On Saturday, February 5th I went to the second showing of “Transformation: The Life and Legacy of Werner Erhard” at SF IndieFest. There weren’t many people at the premiere showing last Thursday and I was looking for more people to interact. What a difference a weekend makes; the line went down the block past several stores.
In the prior post I gave a short background on Werner Erhard and my involvement in est. Have a look for reference. As in that post, I will report on the audience and film maker during the showing.
I started talking with the woman in line behind me. She’ did the est Training in 1971, but after the first Training. Her ex-husband called her after doing the Training, telling her she has to do this thing called est and that he would pay for it. He never reimbursed her, but she’s glad she did it. Later she lived in a communal household of est graduates in San Jose. She credits est for her current marriage. In an est seminar she became serious about finding a worthy mate, making goal lists toward that.
While we were going in, I pointed out Robyn watching the line, as the director of the film. Robyn noticed me pointing and they started a conversation.
In The Theater
Inside I sat five rows from the front. The theater was about one-third full. Fay Dearborn, the IndieFest programmer, came up to me and said she saw me video at the Thursday film introduction and that I wasn’t to video. I responded that I had only videoed the introduction and decided not to do it anymore without permission. And that Robyn had told me not to so I wouldn’t. I asked if I could take photos, and she said that would be fine.
Next to me was a woman who assisted (volunteered) at the Washington House — Werner’s personal business office that was on Washington at Franklin St., San Francisco — where I had also assisted. She was a receptionist. She did est in Aspen when the center opened there in 1973 — one of the first centers. The Training went over six days during the day. At that time most Trainings including hers were done by Werner.
I also talked with the guy sitting behind me. He hadn’t done est, but knew people who had and was interested in what the film would show.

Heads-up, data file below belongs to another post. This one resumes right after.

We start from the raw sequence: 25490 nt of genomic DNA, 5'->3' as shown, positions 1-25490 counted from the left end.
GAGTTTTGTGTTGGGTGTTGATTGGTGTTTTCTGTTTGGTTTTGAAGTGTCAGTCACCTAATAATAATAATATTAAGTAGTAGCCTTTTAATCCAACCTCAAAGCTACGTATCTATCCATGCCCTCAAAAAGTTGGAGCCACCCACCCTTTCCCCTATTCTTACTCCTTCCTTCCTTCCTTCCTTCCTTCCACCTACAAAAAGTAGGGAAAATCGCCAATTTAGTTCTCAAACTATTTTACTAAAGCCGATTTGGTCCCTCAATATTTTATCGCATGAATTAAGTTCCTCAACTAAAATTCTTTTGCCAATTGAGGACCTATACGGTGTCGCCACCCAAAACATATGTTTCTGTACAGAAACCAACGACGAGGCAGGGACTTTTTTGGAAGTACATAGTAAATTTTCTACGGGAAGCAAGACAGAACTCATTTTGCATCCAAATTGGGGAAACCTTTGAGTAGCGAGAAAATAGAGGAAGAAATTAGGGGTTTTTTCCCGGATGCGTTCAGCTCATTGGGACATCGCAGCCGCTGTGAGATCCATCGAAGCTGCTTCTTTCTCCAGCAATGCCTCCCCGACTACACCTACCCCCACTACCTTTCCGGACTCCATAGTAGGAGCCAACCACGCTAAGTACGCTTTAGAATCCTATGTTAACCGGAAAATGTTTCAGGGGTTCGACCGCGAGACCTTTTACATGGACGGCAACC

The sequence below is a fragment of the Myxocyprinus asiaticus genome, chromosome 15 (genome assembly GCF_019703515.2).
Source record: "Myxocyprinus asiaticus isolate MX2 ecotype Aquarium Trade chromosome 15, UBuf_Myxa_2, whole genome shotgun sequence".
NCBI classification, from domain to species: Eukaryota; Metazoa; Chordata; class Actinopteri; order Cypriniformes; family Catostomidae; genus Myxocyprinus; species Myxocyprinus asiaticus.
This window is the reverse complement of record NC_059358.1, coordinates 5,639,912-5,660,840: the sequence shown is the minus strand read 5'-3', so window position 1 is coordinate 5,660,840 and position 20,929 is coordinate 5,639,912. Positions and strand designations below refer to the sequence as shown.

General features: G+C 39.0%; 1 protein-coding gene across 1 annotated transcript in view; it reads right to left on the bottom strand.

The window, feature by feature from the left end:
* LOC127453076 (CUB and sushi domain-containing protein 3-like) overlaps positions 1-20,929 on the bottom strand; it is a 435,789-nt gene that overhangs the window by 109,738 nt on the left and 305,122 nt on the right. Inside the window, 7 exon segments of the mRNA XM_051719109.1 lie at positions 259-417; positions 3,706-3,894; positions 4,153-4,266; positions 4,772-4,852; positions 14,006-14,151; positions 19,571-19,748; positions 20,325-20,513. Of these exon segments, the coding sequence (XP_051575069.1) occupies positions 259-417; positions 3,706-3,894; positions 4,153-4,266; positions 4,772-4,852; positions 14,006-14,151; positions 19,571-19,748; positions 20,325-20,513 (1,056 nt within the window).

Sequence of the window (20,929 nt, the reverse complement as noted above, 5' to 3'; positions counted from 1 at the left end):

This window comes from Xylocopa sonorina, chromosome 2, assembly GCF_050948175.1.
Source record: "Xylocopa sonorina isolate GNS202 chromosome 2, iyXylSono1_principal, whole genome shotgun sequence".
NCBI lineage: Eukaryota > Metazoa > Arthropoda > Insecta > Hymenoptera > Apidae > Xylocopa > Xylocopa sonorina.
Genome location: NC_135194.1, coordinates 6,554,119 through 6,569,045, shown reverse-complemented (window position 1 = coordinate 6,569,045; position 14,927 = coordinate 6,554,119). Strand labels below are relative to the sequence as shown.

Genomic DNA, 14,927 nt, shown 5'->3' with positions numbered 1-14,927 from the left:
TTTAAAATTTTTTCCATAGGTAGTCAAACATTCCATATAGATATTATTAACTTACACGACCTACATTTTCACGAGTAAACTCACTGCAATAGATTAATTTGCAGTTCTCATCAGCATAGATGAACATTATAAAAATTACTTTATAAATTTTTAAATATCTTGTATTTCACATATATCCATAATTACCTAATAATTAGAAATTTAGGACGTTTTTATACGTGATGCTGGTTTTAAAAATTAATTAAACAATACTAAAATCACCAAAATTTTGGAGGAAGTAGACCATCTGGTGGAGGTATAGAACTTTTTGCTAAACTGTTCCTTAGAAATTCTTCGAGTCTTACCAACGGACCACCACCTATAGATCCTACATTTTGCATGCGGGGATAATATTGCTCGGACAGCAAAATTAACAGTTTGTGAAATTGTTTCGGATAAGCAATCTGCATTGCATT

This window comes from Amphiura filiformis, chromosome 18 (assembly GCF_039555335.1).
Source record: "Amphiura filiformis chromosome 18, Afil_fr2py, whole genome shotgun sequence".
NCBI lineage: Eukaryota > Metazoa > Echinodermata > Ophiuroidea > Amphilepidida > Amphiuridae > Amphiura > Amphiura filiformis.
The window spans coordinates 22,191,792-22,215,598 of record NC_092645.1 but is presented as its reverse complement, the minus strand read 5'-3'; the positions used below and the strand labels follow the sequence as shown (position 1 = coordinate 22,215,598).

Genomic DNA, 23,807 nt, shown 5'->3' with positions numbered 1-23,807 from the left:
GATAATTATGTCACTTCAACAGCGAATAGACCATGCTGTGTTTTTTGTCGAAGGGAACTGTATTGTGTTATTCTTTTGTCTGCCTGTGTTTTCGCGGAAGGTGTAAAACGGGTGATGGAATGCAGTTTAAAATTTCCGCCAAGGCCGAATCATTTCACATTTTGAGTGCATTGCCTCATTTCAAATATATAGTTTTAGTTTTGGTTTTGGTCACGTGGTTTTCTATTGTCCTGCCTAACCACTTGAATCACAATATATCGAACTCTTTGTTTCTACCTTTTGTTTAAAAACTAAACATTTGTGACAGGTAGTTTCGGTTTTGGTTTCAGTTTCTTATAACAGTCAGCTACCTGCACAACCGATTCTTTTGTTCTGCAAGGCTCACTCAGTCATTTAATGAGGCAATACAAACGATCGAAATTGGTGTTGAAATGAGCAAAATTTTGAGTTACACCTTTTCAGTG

Toward the end of the film the woman sitting next to made an “Ah-ha” statement. Then when the Q&A began she said that Werner was playing the victim in his story of what the media had done to him and wasn’t taking responsibility for leaving the country. The next person who got asked her if she’d gotten anything out of the est Training. She responded that different people get more and less. She said a guy she knows says he got a lot while another said he didn’t get anything. But he always gets a parking space. People laughed since that was one of the results it was stated you could get from the est Training. She ended in saying that many who took the Training got more about responsibility than Werner.
Robyn’s partner who was videoing the Q&A came up the chairs in front of me. He turned around and I thought he’d excuse himself for getting in my view. Instead he said I wasn’t to take photos. I said she told me I could. I meant Faye Dearborn the IndieFest programmer, I think he thought I meant Robyn Symon. He said that no she didn’t say that. Later in the lobby I clarified to him that Faye had told me I could photo and he said it’s not a big deal, just a misunderstanding.
Outside I saw the guy who had sat behind me who hadn’t taken est or Landmark. I asked him what he thought of the film. He thought it was very interesting and learned quite a bit. That it was an ongoing story. At the same time the film makers were leaving the theater heading up 16th Street.